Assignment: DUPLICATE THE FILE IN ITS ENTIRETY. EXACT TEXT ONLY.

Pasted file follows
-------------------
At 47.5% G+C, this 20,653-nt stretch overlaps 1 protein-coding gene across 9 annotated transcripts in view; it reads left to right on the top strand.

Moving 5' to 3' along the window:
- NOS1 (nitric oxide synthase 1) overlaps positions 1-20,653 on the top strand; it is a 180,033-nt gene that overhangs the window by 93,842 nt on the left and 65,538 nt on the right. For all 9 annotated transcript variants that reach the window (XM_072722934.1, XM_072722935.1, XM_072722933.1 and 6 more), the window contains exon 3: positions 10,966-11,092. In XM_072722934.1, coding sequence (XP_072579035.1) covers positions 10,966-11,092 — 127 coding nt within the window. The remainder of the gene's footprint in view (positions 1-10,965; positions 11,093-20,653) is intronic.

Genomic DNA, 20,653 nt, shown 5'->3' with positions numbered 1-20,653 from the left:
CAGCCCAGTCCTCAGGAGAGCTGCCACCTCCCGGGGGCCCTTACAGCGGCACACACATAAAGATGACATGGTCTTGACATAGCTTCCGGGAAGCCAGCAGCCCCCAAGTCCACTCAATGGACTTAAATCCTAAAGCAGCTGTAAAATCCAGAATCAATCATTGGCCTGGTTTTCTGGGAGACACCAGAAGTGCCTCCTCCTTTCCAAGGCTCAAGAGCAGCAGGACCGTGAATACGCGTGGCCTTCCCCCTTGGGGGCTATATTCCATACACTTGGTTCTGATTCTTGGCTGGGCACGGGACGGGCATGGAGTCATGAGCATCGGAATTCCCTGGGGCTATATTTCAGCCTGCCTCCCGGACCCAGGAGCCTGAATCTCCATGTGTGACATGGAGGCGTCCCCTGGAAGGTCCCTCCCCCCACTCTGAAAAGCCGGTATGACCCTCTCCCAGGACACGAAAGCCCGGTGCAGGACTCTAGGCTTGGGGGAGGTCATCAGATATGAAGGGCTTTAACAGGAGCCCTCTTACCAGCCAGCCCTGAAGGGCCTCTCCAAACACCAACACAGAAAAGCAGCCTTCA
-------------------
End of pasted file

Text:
At 47.5% G+C, this 20,653-nt stretch overlaps 1 protein-coding gene across 9 annotated transcripts in view; it reads left to right on the top strand.

Moving 5' to 3' along the window:
- NOS1 (nitric oxide synthase 1) overlaps positions 1-20,653 on the top strand; it is a 180,033-nt gene that overhangs the window by 93,842 nt on the left and 65,538 nt on the right. For all 9 annotated transcript variants that reach the window (XM_072722934.1, XM_072722935.1, XM_072722933.1 and 6 more), the window contains exon 3: positions 10,966-11,092. In XM_072722934.1, coding sequence (XP_072579035.1) covers positions 10,966-11,092 — 127 coding nt within the window. The remainder of the gene's footprint in view (positions 1-10,965; positions 11,093-20,653) is intronic.

Genomic DNA, 20,653 nt, shown 5'->3' with positions numbered 1-20,653 from the left:
CAGCCCAGTCCTCAGGAGAGCTGCCACCTCCCGGGGGCCCTTACAGCGGCACACACATAAAGATGACATGGTCTTGACATAGCTTCCGGGAAGCCAGCAGCCCCCAAGTCCACTCAATGGACTTAAATCCTAAAGCAGCTGTAAAATCCAGAATCAATCATTGGCCTGGTTTTCTGGGAGACACCAGAAGTGCCTCCTCCTTTCCAAGGCTCAAGAGCAGCAGGACCGTGAATACGCGTGGCCTTCCCCCTTGGGGGCTATATTCCATACACTTGGTTCTGATTCTTGGCTGGGCACGGGACGGGCATGGAGTCATGAGCATCGGAATTCCCTGGGGCTATATTTCAGCCTGCCTCCCGGACCCAGGAGCCTGAATCTCCATGTGTGACATGGAGGCGTCCCCTGGAAGGTCCCTCCCCCCACTCTGAAAAGCCGGTATGACCCTCTCCCAGGACACGAAAGCCCGGTGCAGGACTCTAGGCTTGGGGGAGGTCATCAGATATGAAGGGCTTTAACAGGAGCCCTCTTACCAGCCAGCCCTGAAGGGCCTCTCCAAACACCAACACAGAAAAGCAGCCTTCA